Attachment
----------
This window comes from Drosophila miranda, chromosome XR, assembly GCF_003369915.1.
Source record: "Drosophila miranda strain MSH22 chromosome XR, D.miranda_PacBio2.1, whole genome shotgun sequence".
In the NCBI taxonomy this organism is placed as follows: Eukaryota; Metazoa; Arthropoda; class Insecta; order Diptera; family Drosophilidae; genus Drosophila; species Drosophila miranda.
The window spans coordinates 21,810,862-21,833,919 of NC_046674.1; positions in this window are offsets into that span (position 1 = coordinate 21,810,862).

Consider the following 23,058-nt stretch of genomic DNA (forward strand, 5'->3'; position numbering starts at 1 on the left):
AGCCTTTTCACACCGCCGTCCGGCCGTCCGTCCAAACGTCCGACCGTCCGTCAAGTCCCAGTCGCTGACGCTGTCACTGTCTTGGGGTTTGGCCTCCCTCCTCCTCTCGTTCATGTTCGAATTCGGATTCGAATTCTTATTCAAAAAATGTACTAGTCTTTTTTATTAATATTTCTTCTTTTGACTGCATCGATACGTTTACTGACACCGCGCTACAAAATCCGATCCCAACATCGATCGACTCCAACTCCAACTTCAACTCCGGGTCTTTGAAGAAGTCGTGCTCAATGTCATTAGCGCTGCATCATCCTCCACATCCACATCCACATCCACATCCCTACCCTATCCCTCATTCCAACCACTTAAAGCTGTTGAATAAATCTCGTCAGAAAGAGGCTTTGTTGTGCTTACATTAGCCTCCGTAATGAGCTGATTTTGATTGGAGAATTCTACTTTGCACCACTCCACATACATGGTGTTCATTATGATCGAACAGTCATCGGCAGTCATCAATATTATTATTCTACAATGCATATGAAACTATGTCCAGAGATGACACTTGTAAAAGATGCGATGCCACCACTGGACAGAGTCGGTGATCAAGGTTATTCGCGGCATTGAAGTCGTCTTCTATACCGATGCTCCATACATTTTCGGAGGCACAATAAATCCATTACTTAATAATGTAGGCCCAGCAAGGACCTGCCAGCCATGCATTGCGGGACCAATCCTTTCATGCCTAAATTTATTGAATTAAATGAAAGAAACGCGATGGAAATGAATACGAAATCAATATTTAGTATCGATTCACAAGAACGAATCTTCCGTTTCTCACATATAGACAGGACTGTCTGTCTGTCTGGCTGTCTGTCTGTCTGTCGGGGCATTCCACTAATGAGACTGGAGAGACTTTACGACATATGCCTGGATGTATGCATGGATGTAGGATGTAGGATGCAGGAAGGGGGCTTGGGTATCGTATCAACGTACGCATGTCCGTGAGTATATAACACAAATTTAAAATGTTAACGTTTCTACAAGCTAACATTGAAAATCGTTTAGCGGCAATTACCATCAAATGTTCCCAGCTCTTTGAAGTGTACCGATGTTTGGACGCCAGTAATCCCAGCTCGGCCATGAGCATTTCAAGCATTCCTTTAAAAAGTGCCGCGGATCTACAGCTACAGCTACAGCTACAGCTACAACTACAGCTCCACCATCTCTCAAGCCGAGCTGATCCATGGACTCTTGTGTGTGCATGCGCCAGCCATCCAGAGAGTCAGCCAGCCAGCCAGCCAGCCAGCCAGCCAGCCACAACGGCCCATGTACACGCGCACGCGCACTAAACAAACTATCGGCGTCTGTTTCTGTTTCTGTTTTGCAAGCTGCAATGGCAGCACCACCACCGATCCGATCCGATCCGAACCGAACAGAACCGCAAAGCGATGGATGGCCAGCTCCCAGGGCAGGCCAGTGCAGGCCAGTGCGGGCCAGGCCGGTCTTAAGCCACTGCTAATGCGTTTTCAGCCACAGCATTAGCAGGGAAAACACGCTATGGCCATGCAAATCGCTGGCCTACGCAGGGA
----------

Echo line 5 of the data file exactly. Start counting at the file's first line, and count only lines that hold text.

Consider the following 23,058-nt stretch of genomic DNA (forward strand, 5'->3'; position numbering starts at 1 on the left):